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IT Hardware is a Commodity, So Why Not Treat it Like One?

MarkITx, a marketplace for buying and selling used enterprise IT equipment, is growing across 5 continents.

MarkITx, a $100 million and rising online marketplace for used enterprise IT equipment continues to add hundreds of clients per month across the globe.

The exchange's diverse list of active traders include the directors of infrastructure for AARP, a Turkish bank, an Italian data center, a Canadian trading center, entities in Uganda, and a government agency in India. "There's no language barriers in hardware," says Frank Muscarello, CEO of MarkITx.

It's a $320 billion secondary market, he explains. It centers around a lot of commoditized hardware like laptops and PCs, but MarkITx deals with the "big iron" like networking infrastructure, servers, storage. "Everybody is buying from Cisco, IBM, Oracle, but everybody uses technology equally, so why not build a transparent marketplace as they migrate towards alternatives?"

A real-time secondary market helps firms to recoup maximum value from depreciated or obsolete equipment, and MarkITx claims users are able to extract 5-8 times the value of previous methods which averaged about 10 cents on the dollar. Muscarello likens MarkITx's price transparency to the market disruption of Expedia to travel, StubHub to tickets, and cars.com to the used car market.

"One of our traders called our exchange a "lease without a term" because companies can roll in and roll out of technology without a huge impact on the balance sheet," says Muscarello.

Commoditized Market

"What it comes down to is the fact that there's this seismic shift in technology in the software layer, and what you're finding is a massive change happening around software-defined networking, virtualization and VMware," says Muscarello. "And backing into that is what the internet giants -- Google, Amazon, Twitter -- are really doing around Open Compute. If that's the extreme of what they are doing, of buying non-OEM hardware, it's then further commoditizing product into one set standard."

"If the stream is Open Compute, software is changing the game of that - if you look at virtualized and software re-defined networking, it makes the switch, essentially, a white box. All these macro economic forces are causing this change and allowing things effectively to be utilized longer, which is the basis for a secondary market. If everyone adopts Open Compute hardware, the hardware becomes necessary, but irrelevant."

[For more on open source projects, read: Open Source Hardware Becoming A Reality]

Look at the perspective of what cloud providers are doing, he adds. Like utilities, the enterprise signs up for a pay-as-you-go consumption model. For users, the hardware no longer matters, just the compute ability and power consumption.

The Exchange

HSBC's sale of its credit card division to Capital One is a prime example of why a tier-one institution would turn to a secondary market to unload equipment and recoup value. "In that sale there were maybe 4-5 data centers in the portfolio HSBC won't utilize anymore because of redundancy. So they are on the sell-side pushing infrastructure to market," Muscarello explains. "They could come to our platform and upload the hardware in real-time in a spreadsheet or API and we tell them market value."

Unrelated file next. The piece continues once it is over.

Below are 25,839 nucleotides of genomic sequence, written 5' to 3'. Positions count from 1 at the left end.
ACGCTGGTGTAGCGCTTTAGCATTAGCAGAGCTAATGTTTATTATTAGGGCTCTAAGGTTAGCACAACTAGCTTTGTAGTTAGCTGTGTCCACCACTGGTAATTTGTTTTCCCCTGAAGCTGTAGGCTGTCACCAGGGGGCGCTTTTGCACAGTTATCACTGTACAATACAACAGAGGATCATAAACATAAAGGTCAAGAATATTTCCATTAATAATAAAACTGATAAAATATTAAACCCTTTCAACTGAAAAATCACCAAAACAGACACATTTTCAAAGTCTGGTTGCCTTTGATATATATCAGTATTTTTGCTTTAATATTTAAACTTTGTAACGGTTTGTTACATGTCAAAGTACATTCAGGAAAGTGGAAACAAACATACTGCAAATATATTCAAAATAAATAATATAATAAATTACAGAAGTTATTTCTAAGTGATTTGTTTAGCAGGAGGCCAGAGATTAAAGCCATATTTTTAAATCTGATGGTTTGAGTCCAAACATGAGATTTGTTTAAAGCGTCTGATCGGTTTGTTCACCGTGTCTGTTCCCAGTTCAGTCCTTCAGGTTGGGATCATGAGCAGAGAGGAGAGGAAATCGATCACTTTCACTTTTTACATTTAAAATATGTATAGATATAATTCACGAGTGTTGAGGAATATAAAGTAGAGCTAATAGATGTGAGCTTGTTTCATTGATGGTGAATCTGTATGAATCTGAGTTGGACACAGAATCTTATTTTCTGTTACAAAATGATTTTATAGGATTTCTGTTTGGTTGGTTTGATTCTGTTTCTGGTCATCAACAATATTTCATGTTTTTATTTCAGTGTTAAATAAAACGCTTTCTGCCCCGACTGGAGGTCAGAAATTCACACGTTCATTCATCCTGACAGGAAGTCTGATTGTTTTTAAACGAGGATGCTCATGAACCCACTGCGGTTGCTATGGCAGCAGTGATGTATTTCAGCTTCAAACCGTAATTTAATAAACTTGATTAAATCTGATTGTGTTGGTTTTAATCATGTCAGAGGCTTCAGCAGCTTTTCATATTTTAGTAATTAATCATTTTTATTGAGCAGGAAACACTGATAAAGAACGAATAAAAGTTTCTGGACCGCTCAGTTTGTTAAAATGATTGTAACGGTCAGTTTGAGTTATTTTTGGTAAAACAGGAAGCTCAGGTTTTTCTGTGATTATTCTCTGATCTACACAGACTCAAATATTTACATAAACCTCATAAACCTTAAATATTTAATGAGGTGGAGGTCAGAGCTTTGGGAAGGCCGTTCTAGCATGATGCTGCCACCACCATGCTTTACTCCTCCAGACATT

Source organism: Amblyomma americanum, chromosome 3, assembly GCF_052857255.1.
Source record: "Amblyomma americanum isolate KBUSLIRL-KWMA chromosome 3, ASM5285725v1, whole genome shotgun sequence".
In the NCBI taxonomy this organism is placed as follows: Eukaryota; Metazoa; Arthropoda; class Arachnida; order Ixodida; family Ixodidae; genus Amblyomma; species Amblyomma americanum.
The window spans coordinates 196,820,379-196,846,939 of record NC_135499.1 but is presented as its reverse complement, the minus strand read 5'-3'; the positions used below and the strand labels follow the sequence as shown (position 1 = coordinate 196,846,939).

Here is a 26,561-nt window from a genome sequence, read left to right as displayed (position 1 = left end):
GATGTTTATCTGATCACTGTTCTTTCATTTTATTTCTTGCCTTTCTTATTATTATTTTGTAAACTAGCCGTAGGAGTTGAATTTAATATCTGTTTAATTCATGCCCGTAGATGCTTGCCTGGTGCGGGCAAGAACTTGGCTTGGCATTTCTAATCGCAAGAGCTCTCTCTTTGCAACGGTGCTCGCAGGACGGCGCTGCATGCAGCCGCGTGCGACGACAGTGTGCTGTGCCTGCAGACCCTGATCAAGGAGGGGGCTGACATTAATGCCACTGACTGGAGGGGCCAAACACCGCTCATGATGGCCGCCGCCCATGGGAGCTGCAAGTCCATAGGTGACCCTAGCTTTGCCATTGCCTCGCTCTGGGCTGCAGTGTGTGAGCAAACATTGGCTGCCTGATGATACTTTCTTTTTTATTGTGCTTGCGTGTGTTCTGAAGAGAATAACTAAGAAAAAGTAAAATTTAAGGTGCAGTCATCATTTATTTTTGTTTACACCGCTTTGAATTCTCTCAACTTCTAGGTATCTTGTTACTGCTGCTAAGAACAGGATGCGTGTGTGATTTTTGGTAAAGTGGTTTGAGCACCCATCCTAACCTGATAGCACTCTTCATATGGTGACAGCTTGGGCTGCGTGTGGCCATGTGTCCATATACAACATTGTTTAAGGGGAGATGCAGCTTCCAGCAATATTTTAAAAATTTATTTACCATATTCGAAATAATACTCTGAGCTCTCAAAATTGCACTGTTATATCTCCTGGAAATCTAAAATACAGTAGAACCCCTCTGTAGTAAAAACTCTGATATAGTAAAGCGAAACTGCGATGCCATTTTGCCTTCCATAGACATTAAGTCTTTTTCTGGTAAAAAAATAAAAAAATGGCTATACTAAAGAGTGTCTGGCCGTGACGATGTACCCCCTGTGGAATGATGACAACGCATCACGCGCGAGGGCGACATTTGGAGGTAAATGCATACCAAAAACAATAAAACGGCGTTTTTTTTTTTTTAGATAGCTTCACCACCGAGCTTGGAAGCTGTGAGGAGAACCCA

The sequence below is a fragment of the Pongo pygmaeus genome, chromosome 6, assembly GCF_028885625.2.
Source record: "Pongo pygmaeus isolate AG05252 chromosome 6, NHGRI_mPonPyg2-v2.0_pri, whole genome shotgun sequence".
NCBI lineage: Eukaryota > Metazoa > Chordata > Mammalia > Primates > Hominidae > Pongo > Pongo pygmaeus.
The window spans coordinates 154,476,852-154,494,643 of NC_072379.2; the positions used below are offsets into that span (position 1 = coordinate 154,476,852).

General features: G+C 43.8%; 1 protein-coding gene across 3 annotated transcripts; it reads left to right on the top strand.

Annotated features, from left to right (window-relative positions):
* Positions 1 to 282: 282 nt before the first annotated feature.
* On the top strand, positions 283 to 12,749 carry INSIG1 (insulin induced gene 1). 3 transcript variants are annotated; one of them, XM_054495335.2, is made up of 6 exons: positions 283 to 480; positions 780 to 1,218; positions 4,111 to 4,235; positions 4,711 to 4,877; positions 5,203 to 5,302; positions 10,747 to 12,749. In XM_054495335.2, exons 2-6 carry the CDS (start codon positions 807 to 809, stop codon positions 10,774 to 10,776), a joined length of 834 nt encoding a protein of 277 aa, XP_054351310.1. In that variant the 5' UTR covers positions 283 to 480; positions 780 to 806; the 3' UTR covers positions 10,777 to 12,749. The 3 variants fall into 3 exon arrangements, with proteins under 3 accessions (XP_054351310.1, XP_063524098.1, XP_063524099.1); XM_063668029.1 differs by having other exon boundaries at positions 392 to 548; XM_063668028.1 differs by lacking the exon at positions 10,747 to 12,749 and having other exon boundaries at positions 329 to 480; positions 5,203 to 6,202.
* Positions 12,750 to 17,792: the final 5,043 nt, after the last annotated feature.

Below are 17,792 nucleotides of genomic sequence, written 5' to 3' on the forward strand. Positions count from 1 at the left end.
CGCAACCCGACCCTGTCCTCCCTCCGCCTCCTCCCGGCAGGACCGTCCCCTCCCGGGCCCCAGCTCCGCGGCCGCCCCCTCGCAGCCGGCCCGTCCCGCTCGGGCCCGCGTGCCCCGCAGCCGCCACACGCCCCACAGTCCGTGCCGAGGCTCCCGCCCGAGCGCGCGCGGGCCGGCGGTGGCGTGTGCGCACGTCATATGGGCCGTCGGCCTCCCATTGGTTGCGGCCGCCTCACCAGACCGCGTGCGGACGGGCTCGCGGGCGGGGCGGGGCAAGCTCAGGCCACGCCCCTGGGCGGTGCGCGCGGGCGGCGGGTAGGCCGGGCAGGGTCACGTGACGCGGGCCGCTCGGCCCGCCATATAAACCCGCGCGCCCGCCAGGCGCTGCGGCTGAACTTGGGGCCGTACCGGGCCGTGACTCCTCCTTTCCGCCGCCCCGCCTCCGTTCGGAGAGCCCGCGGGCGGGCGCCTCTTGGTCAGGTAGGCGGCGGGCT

"We can do this because on the other side we have large cloud providers like Savvis that want to continue to utilize equipment. They sell it in a cloud offering as a utility, and that's where the demand would be coming from… So we make connections between two parties, guarantee all parts of trade, guarantee the buy-side gets what they need, and the sell-side gets value, and we hold money in escrow."

Since launching 16 months ago MarkITx has seen big opportunity around networking infrastructure in financial service verticals. Because of the way market players utilize hardware in the nano seconds to execute trades, it is important for those firms to have the latest and greatest technology. As a result, a lot of that product, which would be appropriate for another environment like a private or public cloud offering, is coming into the marketplace in a short amount of time. Becca Lipman is Senior Editor for Wall Street & Technology. She writes in-depth news articles with a focus on big data and compliance in the capital markets. She regularly meets with information technology leaders and innovators and writes about cloud computing, datacenters, ... View Full Bio

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frank@markitx.com
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frank@markitx.com,
User Rank: Apprentice
12/24/2013 | 3:29:29 PM
re: IT Hardware is a Commodity, So Why Not Treat it Like One?
It is only obsolete to the trading firm that is refreshing their infrastructure and has value close to $.50 on the dollar in the open market. Therefore it allows those same trading firms to upgrade sooner as there is now a mark to market.
IvySchmerken
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IvySchmerken,
User Rank: Author
12/16/2013 | 3:50:06 PM
re: IT Hardware is a Commodity, So Why Not Treat it Like One?
An exchange for selling used hardware makes sense. Low latency trading firms are changing their hardware on a frequent basis, and need a place to discard the old machines. Hardware depreciates in value so as you say, this can help firms recoup the value of discarded or obsolete hardware.
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